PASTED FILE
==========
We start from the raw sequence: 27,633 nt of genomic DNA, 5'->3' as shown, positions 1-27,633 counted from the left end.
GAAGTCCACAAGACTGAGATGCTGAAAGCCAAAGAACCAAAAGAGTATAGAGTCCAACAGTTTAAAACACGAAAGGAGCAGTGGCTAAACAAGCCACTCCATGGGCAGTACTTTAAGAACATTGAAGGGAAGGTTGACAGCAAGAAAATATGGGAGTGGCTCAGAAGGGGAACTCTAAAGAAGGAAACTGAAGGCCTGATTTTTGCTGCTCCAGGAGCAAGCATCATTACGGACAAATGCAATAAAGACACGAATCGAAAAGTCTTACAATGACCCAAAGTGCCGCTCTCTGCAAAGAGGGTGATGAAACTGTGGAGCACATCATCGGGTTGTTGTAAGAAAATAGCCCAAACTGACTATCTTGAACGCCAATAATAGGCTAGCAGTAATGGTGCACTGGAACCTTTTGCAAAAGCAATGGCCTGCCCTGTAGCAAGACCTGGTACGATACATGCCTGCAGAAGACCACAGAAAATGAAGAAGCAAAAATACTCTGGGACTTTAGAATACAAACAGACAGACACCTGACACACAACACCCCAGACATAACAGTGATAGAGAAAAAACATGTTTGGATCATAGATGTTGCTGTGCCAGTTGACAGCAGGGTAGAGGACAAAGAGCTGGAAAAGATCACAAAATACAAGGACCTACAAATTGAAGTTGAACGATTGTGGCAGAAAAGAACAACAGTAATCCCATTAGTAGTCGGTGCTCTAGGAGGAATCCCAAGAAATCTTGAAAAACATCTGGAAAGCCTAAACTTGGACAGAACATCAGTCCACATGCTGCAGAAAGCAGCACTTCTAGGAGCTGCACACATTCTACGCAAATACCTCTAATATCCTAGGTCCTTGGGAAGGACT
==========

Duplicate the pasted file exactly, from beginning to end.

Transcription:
We start from the raw sequence: 27,633 nt of genomic DNA, 5'->3' as shown, positions 1-27,633 counted from the left end.
GAAGTCCACAAGACTGAGATGCTGAAAGCCAAAGAACCAAAAGAGTATAGAGTCCAACAGTTTAAAACACGAAAGGAGCAGTGGCTAAACAAGCCACTCCATGGGCAGTACTTTAAGAACATTGAAGGGAAGGTTGACAGCAAGAAAATATGGGAGTGGCTCAGAAGGGGAACTCTAAAGAAGGAAACTGAAGGCCTGATTTTTGCTGCTCCAGGAGCAAGCATCATTACGGACAAATGCAATAAAGACACGAATCGAAAAGTCTTACAATGACCCAAAGTGCCGCTCTCTGCAAAGAGGGTGATGAAACTGTGGAGCACATCATCGGGTTGTTGTAAGAAAATAGCCCAAACTGACTATCTTGAACGCCAATAATAGGCTAGCAGTAATGGTGCACTGGAACCTTTTGCAAAAGCAATGGCCTGCCCTGTAGCAAGACCTGGTACGATACATGCCTGCAGAAGACCACAGAAAATGAAGAAGCAAAAATACTCTGGGACTTTAGAATACAAACAGACAGACACCTGACACACAACACCCCAGACATAACAGTGATAGAGAAAAAACATGTTTGGATCATAGATGTTGCTGTGCCAGTTGACAGCAGGGTAGAGGACAAAGAGCTGGAAAAGATCACAAAATACAAGGACCTACAAATTGAAGTTGAACGATTGTGGCAGAAAAGAACAACAGTAATCCCATTAGTAGTCGGTGCTCTAGGAGGAATCCCAAGAAATCTTGAAAAACATCTGGAAAGCCTAAACTTGGACAGAACATCAGTCCACATGCTGCAGAAAGCAGCACTTCTAGGAGCTGCACACATTCTACGCAAATACCTCTAATATCCTAGGTCCTTGGGAAGGACT